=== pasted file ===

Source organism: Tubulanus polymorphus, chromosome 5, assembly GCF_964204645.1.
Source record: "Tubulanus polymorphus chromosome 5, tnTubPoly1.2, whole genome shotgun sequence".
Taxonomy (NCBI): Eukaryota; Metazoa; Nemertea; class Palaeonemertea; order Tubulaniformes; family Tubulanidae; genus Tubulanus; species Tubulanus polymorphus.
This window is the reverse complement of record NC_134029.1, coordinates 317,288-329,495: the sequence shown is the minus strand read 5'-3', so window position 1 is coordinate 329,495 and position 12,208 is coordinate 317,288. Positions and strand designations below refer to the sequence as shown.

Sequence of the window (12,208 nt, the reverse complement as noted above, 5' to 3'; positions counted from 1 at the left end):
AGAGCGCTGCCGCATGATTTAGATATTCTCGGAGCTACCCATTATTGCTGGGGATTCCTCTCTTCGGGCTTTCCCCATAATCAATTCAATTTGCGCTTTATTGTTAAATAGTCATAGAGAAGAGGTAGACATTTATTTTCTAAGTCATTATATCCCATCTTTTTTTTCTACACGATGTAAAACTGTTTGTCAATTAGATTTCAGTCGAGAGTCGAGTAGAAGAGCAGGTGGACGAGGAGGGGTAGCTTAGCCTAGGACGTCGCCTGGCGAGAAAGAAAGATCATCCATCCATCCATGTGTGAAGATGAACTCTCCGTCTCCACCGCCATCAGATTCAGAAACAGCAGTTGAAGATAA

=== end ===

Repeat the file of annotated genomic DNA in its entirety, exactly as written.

Source organism: Tubulanus polymorphus, chromosome 5, assembly GCF_964204645.1.
Source record: "Tubulanus polymorphus chromosome 5, tnTubPoly1.2, whole genome shotgun sequence".
Taxonomy (NCBI): Eukaryota; Metazoa; Nemertea; class Palaeonemertea; order Tubulaniformes; family Tubulanidae; genus Tubulanus; species Tubulanus polymorphus.
This window is the reverse complement of record NC_134029.1, coordinates 317,288-329,495: the sequence shown is the minus strand read 5'-3', so window position 1 is coordinate 329,495 and position 12,208 is coordinate 317,288. Positions and strand designations below refer to the sequence as shown.

Sequence of the window (12,208 nt, the reverse complement as noted above, 5' to 3'; positions counted from 1 at the left end):
AGAGCGCTGCCGCATGATTTAGATATTCTCGGAGCTACCCATTATTGCTGGGGATTCCTCTCTTCGGGCTTTCCCCATAATCAATTCAATTTGCGCTTTATTGTTAAATAGTCATAGAGAAGAGGTAGACATTTATTTTCTAAGTCATTATATCCCATCTTTTTTTTCTACACGATGTAAAACTGTTTGTCAATTAGATTTCAGTCGAGAGTCGAGTAGAAGAGCAGGTGGACGAGGAGGGGTAGCTTAGCCTAGGACGTCGCCTGGCGAGAAAGAAAGATCATCCATCCATCCATGTGTGAAGATGAACTCTCCGTCTCCACCGCCATCAGATTCAGAAACAGCAGTTGAAGATAA